Our rip-roarin’, QB-battlin’, coach-firin’, trash-talkin’ look at the upcoming season on Colorado’s most-storied gridirons
Every team has them—the unsung heroes who make a sports program function. —DS
United States Air Force Academy
Matt McGettigan, 45
Director of Football Speed, Strength, and Conditioning | Seasons: 23 (fourth at USAFA)
- 180 Players McGettigan trains each year
- 8 Hours players train per week
- 6 Number of meals players should eat each day
The Job McGettigan gets his guys in shape through conditioning, strength training, speed development, and nutrition and sleep education.
Working It Out McGettigan ensures the players can move and change direction swiftly by focusing on linear and lateral speed. The athletes spend two practices a week doing sprinting, hurdle jumps, and lower-body lifting. Their other two training sessions concentrate on lateral exercises like side-to-side shuffles and upper-body training. “It isn’t just about lifting. It’s about developing a complete athlete,” he says.
Highlights McGettigan has stuck with this job because he thrives on competition. “I like seeing guys come in as young men and work hard, dedicate themselves, and really watching them develop,” he says.
Hurdles: The biggest challenge McGettigan faces is ensuring that players reach their potential. It’s hard, he says, “When you feel you can’t get through to a guy, when you see a guy that has potential that didn’t fulfill it.”
University of Colorado at Boulder
Alan Cass, 69 Announcer
Casey Cass, 40 Spotter | Seasons: 10 together
- 3 Hours before a game the Casses arrive to prepare
- 400+ Football games Alan has announced
- 53,750 Folsom Field capacity
The Job For more than 25 years, Alan has announced football games inside Folsom Field, calling plays and making commercial announcements. “I try to be as even-handed as I can,” Alan says. “You don’t want to be known as a hometown type.” Alan’s right-hand man, his son Casey, focuses mainly on the defense. Before the snap, he informs Alan about who’s in the offensive backfield and whether there’s been a quarterback switch. But during the actual play, Casey watches each tackle, pointing out the defensive player’s number on a roster for Alan to read. “I become his eyes on the field,” Casey says.
Fun Facts The father-son duo also teamed up to call games for the Broncos, where Alan conceived the “IN-COM-PLETE” chant.
Highlights Both agree the bonding time is the best part of their job. Plus, as Alan says, “We generally have the best seat in the house.”
Colorado State University
Jeff Dotson, 43 Video Coordinator | Seasons: 14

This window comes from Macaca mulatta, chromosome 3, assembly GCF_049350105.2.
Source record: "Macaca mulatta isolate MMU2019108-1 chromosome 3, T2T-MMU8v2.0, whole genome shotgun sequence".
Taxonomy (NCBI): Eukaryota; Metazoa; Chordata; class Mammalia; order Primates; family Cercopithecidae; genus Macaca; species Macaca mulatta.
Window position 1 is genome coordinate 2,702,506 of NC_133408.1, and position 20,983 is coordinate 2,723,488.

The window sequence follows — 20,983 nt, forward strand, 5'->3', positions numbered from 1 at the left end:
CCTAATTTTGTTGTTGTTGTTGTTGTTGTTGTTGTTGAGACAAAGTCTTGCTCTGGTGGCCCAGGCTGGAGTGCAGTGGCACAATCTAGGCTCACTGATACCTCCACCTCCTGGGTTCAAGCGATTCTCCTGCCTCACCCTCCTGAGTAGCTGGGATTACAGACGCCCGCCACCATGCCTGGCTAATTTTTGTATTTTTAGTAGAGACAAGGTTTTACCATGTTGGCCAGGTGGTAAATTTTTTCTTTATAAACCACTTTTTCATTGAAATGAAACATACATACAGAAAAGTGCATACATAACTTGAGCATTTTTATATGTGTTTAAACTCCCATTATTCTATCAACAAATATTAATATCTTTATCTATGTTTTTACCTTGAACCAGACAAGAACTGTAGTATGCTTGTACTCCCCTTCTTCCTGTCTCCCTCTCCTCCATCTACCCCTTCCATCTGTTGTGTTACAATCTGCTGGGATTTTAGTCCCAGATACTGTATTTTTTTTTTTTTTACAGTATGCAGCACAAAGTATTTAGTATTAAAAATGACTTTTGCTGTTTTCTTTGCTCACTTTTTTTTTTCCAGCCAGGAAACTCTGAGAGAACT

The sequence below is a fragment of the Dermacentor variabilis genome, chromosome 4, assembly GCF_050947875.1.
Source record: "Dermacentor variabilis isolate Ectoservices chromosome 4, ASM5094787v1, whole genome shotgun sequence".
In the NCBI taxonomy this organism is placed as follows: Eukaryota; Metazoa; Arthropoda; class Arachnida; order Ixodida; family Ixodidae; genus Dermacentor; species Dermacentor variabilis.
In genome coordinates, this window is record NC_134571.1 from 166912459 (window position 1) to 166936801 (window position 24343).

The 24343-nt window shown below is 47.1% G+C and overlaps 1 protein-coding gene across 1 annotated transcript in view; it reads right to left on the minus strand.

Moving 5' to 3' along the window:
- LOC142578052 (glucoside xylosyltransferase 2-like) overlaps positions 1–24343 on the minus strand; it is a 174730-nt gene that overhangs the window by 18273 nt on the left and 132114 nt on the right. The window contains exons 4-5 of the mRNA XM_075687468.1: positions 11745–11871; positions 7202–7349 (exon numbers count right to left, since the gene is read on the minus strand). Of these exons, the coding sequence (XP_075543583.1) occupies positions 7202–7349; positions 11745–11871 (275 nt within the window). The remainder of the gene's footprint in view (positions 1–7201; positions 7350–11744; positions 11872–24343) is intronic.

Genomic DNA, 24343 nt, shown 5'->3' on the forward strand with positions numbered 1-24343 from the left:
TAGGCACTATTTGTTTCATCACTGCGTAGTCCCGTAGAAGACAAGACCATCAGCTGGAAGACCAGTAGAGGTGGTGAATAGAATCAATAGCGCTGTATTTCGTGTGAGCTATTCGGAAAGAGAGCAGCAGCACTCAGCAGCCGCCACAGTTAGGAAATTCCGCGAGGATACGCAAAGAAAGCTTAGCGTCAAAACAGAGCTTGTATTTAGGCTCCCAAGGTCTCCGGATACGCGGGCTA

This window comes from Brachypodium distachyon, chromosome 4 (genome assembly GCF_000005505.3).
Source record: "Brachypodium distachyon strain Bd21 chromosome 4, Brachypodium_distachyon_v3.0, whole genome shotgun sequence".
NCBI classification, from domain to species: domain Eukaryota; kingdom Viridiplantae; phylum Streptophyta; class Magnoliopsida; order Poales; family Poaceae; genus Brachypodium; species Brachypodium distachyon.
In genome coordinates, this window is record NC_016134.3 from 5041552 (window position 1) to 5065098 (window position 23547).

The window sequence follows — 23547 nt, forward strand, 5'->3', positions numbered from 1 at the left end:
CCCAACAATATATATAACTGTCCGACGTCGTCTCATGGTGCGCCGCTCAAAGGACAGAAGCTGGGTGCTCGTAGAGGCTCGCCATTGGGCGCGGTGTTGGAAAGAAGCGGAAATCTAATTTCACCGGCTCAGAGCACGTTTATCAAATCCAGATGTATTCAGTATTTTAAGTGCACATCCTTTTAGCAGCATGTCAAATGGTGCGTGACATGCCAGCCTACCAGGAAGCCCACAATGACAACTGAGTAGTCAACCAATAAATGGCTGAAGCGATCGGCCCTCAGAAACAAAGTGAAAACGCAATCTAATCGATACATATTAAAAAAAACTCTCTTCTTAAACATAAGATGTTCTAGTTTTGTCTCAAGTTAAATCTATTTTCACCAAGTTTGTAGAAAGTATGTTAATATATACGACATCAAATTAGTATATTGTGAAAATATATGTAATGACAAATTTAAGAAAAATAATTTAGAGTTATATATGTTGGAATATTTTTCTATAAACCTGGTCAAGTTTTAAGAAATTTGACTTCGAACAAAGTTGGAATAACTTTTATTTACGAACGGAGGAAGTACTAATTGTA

- 2 Angles each play is shot from
- 12 Terabytes of footage on the server
- 1,579 Plays Dotson’s team captured during 2009 spring ball
The Job Dotson supervises the filming of every practice and home and away games. He uploads footage onto a laptop, intercutting end zone and sideline shots to create a comprehensive picture of how each play goes down.
Data Overload The program Dotson uses allows labels to be applied to each play (think “third down and seven”) so coaches can view specific footage. The best part? Coaches can view trends, like which plays a team runs the most.
On the Clock It used to take up to four hours after a match to have final-edit tape. Now, everything’s done within 30 minutes.
Highlights “It is pretty cool that I watch football for a living,” Dotson says of the job perks. But, it’s also nice to know that “I did my part to help us succeed.”
Hurdles The challenging part of his job is the repetitiveness—and the weather. Wind and rain can blow cameras over or cause major damage. “When you’re counting on Mother Nature to behave, that’s always interesting,” he says.
Chris Valenti, 36 Equipment Manager | Seasons: 14
- 13 Loads of laundry done per day in-season
- 720 Footballs the team receives at the beginning of each season
- 12,000 Pounds of equipment taken to every game
The Job Valenti and his team are responsible for everything the players wear or use, from jerseys and socks to pads and jock straps. They also arrange the locker room and deal with issues on the sidelines by, for example, repairing torn jerseys with shoelaces. On top of that, they do all the laundry.
Rule book Athletes must be dressed properly to avoid fines—which start at $5,000. Although, as Valenti says, many subscribe to a “you look good, you play good” credo. He makes sure the right shoelaces (they must match the shoes’ tongue color) and socks (half white/half color) are packed to comply with league rules.
Player habits Ed McCaffrey, a former wide receiver for the Broncos, “would cut everything out he could,” going so far as to cut off decorative layers of his uniform like striping in pants, says Valenti. “He thought it made him faster.”